I’m not complaining. If someone is willing to put their life on the line, on my behalf, I don’t think you can treat them too well. If anything, I hope that Adak is representative of how we treat our soldiers around the world, although, sadly, I suspect it isn’t.

The Naval base at Adak was closed in 1997, effectively shutting down the island. The Navy, with no use for the island, sold virtually everything to the Aleut Corporation, a corporation formed by a tribe of native Americans who had lived on the island prior to the 1800s.

Once the Aleut corporation had the city, they made an offer to their shareholders (Aleuts) to move to Adak, in return for a free home. Thirty brave families thought it sounded like a good deal, and moved to the island in 2004.

I have heard different estimates as to the current number of residents on Adak, ranging from 50 to as high as 150. I’m not sure anyone really knows.

Because of the types of missions being performed at Adak, the infrastructure requirements were huge. Two of the longest runways in North America are here. Giant satellite communications towers are in town and on the hillsides. As we have explored the island, we’re constantly running into more satellite dishes. The power generation facilities were built to power weapons labs, atom bombs, submarine bases, underwater surveillance labs, and more. This wasn’t ‘just’ a city of 6,000. It was a military base, with all of the conveniences of home, located in one of the harshest environments in the world.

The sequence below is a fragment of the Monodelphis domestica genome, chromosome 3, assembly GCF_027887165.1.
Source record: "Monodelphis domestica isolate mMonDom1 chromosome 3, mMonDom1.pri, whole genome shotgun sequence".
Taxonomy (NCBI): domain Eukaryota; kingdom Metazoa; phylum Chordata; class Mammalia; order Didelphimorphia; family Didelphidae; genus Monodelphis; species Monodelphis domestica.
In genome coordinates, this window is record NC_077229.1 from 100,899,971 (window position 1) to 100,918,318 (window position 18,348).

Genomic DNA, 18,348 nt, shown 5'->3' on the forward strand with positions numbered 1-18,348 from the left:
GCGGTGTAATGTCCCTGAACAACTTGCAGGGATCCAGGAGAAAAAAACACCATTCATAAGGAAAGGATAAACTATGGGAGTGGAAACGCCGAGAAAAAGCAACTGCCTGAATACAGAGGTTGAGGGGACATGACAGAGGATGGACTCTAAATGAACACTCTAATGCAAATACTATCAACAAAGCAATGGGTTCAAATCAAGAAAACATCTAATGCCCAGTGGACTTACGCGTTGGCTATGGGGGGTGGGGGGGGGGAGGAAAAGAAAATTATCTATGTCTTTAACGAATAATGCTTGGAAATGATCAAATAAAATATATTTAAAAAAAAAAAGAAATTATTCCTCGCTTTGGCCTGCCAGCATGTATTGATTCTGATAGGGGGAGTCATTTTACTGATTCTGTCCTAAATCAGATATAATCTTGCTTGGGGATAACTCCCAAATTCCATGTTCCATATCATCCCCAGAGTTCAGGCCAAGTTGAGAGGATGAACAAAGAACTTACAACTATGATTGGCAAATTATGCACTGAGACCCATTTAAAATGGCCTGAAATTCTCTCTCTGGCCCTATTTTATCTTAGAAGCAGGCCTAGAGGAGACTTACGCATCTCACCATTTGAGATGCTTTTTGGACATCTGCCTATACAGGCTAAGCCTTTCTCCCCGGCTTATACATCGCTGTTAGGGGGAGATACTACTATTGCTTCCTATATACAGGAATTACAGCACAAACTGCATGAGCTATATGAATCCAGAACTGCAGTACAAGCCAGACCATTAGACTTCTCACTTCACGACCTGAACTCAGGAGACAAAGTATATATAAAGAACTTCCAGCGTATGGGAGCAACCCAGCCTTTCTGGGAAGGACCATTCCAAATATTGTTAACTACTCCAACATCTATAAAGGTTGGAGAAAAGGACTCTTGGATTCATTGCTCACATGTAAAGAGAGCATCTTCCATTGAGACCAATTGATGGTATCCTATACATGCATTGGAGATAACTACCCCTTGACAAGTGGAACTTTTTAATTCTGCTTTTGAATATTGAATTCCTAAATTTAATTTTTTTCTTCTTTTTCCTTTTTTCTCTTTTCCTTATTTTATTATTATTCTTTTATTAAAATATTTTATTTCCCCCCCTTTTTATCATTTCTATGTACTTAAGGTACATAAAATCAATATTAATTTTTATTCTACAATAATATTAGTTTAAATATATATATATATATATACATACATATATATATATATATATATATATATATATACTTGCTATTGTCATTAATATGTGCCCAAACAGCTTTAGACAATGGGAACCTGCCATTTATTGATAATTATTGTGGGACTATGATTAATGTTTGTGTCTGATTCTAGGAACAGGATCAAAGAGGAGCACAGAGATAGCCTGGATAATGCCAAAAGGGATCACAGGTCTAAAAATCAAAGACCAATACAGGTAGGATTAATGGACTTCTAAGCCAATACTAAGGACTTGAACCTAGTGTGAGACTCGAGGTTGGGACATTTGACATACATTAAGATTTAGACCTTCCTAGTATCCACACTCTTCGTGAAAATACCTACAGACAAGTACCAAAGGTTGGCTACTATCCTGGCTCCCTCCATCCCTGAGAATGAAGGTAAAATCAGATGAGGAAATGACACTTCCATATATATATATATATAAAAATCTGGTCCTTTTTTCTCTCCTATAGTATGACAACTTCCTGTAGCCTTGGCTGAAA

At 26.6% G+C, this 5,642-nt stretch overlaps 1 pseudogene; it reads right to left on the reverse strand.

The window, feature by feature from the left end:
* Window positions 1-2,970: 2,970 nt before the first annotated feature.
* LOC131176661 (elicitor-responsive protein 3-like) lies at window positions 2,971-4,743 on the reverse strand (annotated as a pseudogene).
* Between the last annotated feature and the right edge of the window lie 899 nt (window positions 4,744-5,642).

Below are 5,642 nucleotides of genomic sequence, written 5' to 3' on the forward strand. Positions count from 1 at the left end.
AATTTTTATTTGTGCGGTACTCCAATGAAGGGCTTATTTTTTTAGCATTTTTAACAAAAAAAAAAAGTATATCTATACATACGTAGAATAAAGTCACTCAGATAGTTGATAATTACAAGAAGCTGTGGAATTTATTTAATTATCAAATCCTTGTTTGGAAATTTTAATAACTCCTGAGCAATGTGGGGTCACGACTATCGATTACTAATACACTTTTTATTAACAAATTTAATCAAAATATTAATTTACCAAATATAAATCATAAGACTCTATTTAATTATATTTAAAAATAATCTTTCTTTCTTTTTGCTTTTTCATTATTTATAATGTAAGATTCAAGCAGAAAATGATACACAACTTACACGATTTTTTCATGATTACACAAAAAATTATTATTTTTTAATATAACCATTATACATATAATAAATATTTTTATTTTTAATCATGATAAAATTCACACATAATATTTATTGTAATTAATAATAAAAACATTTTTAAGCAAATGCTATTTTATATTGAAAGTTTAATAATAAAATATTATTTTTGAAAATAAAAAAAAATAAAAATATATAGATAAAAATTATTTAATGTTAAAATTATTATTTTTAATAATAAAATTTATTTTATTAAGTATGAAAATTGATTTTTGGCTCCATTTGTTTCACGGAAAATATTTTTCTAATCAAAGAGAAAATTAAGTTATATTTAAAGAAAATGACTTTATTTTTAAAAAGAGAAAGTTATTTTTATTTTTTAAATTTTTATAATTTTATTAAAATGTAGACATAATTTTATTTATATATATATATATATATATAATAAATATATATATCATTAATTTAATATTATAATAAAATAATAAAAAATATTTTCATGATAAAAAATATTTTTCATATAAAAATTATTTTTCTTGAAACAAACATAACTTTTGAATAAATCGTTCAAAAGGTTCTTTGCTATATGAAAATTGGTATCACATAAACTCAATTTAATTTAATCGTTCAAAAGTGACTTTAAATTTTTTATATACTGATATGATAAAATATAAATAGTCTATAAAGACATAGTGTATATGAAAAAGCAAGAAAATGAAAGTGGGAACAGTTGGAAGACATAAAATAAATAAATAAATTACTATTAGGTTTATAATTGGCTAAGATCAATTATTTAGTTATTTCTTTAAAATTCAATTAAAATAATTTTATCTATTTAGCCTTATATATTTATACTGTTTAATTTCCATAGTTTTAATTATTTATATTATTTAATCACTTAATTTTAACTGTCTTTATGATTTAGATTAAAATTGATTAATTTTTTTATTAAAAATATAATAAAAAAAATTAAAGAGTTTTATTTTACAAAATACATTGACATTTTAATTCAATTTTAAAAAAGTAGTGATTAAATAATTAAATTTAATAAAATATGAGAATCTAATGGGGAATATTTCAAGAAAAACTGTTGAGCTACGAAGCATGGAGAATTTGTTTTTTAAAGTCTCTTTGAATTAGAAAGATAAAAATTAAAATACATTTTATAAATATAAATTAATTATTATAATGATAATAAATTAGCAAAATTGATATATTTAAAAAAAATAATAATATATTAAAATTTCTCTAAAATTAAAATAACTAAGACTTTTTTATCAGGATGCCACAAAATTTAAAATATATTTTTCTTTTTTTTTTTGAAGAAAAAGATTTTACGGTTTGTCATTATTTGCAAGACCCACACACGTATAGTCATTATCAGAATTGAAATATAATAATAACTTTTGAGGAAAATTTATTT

Adak has a spectacular airport, with twice weekly flights, by full-sized jets, to and from Anchorage. The runways are large enough that they are designated as an alternate landing site for the space shuttle.

When I saw the airport, I started thinking to myself, “How many people does it take to run an airport?” An airport of this size, with two 7,000 foot runways, in most cities, might have more employees than live in the entire town of Adak.

One of the first comments someone made to me, when I first arrived in town, was, “You’ll notice that parts of the town are run down. There is a lot of work to be done here, and only a few people to do it.” That’s a major understatement. The airport was just one example. How many people does it take to run the power plant, the fuel dock, the harbor, the school, the hospital, run the schools, cut hair, provide medical services, pick up the trash, provide water, cable tv, telephone, pump gas, fix air conditioners, patch roofs, patch the roads and more? Whatever the number is, I’m sure it’s larger than the approximately one hundred people who live here.